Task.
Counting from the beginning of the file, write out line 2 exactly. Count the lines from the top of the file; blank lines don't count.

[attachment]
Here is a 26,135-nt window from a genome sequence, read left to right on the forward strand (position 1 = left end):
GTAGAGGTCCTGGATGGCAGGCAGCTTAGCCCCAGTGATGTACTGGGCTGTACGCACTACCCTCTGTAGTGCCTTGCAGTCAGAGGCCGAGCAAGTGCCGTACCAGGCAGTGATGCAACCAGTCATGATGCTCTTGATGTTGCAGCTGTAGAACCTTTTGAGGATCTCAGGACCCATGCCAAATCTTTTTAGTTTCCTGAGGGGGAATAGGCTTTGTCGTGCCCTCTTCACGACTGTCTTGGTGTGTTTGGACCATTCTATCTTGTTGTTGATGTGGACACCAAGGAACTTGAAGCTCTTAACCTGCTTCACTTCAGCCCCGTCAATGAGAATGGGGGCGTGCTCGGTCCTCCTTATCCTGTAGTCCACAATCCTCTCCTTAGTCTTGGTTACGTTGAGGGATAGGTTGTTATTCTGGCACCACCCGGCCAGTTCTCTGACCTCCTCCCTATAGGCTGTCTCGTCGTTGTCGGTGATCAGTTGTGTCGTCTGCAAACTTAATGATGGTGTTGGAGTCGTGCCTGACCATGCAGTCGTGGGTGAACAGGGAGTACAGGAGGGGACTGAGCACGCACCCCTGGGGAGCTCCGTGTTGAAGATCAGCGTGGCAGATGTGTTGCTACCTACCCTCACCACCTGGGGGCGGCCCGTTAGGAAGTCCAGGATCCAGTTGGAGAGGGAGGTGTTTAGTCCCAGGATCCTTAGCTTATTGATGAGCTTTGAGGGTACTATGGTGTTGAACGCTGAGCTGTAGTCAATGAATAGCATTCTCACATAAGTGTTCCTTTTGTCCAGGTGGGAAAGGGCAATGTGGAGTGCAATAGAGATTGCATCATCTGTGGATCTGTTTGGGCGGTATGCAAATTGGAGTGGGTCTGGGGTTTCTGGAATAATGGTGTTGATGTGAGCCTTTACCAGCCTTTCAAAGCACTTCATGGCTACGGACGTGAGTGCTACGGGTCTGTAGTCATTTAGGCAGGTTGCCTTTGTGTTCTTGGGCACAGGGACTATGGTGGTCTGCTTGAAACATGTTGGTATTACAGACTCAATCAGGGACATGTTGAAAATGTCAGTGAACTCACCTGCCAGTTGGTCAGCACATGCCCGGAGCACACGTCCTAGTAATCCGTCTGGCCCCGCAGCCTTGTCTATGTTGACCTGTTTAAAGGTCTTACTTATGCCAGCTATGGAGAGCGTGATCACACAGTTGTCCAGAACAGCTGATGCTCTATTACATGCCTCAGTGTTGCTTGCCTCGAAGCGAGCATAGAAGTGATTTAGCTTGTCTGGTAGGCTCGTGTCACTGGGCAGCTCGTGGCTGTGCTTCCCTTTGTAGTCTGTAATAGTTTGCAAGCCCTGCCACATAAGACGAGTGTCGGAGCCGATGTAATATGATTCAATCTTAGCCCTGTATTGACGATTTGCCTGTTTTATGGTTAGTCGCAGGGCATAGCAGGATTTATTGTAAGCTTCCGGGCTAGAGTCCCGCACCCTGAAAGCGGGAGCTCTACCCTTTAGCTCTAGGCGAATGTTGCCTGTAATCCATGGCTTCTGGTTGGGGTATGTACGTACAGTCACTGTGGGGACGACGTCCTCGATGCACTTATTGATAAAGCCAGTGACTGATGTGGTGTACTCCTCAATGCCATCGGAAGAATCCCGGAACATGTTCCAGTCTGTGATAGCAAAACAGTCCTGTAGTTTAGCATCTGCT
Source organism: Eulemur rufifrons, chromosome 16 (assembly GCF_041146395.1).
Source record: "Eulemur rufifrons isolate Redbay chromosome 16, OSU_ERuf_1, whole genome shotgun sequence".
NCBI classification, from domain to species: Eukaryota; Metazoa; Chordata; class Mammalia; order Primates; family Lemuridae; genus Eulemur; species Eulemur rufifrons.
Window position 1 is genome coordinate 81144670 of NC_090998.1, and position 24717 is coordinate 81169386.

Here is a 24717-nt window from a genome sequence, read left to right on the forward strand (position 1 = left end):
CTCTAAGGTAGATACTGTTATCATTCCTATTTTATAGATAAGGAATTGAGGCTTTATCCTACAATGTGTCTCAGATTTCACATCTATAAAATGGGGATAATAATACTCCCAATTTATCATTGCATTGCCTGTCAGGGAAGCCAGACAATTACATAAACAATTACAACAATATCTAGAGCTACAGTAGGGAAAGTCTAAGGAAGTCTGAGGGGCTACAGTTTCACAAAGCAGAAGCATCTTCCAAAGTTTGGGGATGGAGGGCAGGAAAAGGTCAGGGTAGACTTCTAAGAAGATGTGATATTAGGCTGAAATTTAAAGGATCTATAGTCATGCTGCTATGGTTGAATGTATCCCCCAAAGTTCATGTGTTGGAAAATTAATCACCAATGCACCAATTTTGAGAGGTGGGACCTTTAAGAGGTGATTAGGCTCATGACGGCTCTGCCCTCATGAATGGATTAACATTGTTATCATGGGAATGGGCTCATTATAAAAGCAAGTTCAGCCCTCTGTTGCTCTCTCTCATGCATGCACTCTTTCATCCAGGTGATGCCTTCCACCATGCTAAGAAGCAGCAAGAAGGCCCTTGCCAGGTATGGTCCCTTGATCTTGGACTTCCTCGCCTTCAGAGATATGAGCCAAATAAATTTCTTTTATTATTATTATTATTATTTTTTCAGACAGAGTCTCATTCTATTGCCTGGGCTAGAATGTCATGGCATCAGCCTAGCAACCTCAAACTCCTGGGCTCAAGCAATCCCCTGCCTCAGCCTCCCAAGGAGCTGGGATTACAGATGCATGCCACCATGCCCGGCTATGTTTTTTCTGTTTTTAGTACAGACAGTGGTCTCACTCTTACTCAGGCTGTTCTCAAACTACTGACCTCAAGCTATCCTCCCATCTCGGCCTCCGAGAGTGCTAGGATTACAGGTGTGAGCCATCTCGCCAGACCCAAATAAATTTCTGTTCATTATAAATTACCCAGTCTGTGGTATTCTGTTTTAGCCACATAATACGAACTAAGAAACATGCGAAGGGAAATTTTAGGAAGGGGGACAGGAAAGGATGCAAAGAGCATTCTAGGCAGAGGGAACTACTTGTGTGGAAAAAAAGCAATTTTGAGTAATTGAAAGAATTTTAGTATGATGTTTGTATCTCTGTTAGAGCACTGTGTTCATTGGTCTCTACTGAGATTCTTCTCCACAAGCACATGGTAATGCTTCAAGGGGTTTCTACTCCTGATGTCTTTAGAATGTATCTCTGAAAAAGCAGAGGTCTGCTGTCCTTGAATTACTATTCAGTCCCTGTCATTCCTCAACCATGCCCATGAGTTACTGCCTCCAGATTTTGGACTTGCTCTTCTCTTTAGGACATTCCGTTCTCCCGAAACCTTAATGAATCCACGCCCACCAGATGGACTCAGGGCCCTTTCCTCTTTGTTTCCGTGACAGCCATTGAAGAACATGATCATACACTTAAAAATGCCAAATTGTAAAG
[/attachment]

GTAGAGGTCCTGGATGGCAGGCAGCTTAGCCCCAGTGATGTACTGGGCTGTACGCACTACCCTCTGTAGTGCCTTGCAGTCAGAGGCCGAGCAAGTGCCGTACCAGGCAGTGATGCAACCAGTCATGATGCTCTTGATGTTGCAGCTGTAGAACCTTTTGAGGATCTCAGGACCCATGCCAAATCTTTTTAGTTTCCTGAGGGGGAATAGGCTTTGTCGTGCCCTCTTCACGACTGTCTTGGTGTGTTTGGACCATTCTATCTTGTTGTTGATGTGGACACCAAGGAACTTGAAGCTCTTAACCTGCTTCACTTCAGCCCCGTCAATGAGAATGGGGGCGTGCTCGGTCCTCCTTATCCTGTAGTCCACAATCCTCTCCTTAGTCTTGGTTACGTTGAGGGATAGGTTGTTATTCTGGCACCACCCGGCCAGTTCTCTGACCTCCTCCCTATAGGCTGTCTCGTCGTTGTCGGTGATCAGTTGTGTCGTCTGCAAACTTAATGATGGTGTTGGAGTCGTGCCTGACCATGCAGTCGTGGGTGAACAGGGAGTACAGGAGGGGACTGAGCACGCACCCCTGGGGAGCTCCGTGTTGAAGATCAGCGTGGCAGATGTGTTGCTACCTACCCTCACCACCTGGGGGCGGCCCGTTAGGAAGTCCAGGATCCAGTTGGAGAGGGAGGTGTTTAGTCCCAGGATCCTTAGCTTATTGATGAGCTTTGAGGGTACTATGGTGTTGAACGCTGAGCTGTAGTCAATGAATAGCATTCTCACATAAGTGTTCCTTTTGTCCAGGTGGGAAAGGGCAATGTGGAGTGCAATAGAGATTGCATCATCTGTGGATCTGTTTGGGCGGTATGCAAATTGGAGTGGGTCTGGGGTTTCTGGAATAATGGTGTTGATGTGAGCCTTTACCAGCCTTTCAAAGCACTTCATGGCTACGGACGTGAGTGCTACGGGTCTGTAGTCATTTAGGCAGGTTGCCTTTGTGTTCTTGGGCACAGGGACTATGGTGGTCTGCTTGAAACATGTTGGTATTACAGACTCAATCAGGGACATGTTGAAAATGTCAGTGAACTCACCTGCCAGTTGGTCAGCACATGCCCGGAGCACACGTCCTAGTAATCCGTCTGGCCCCGCAGCCTTGTCTATGTTGACCTGTTTAAAGGTCTTACTTATGCCAGCTATGGAGAGCGTGATCACACAGTTGTCCAGAACAGCTGATGCTCTATTACATGCCTCAGTGTTGCTTGCCTCGAAGCGAGCATAGAAGTGATTTAGCTTGTCTGGTAGGCTCGTGTCACTGGGCAGCTCGTGGCTGTGCTTCCCTTTGTAGTCTGTAATAGTTTGCAAGCCCTGCCACATAAGACGAGTGTCGGAGCCGATGTAATATGATTCAATCTTAGCCCTGTATTGACGATTTGCCTGTTTTATGGTTAGTCGCAGGGCATAGCAGGATTTATTGTAAGCTTCCGGGCTAGAGTCCCGCACCCTGAAAGCGGGAGCTCTACCCTTTAGCTCTAGGCGAATGTTGCCTGTAATCCATGGCTTCTGGTTGGGGTATGTACGTACAGTCACTGTGGGGACGACGTCCTCGATGCACTTATTGATAAAGCCAGTGACTGATGTGGTGTACTCCTCAATGCCATCGGAAGAATCCCGGAACATGTTCCAGTCTGTGATAGCAAAACAGTCCTGTAGTTTAGCATCTGCT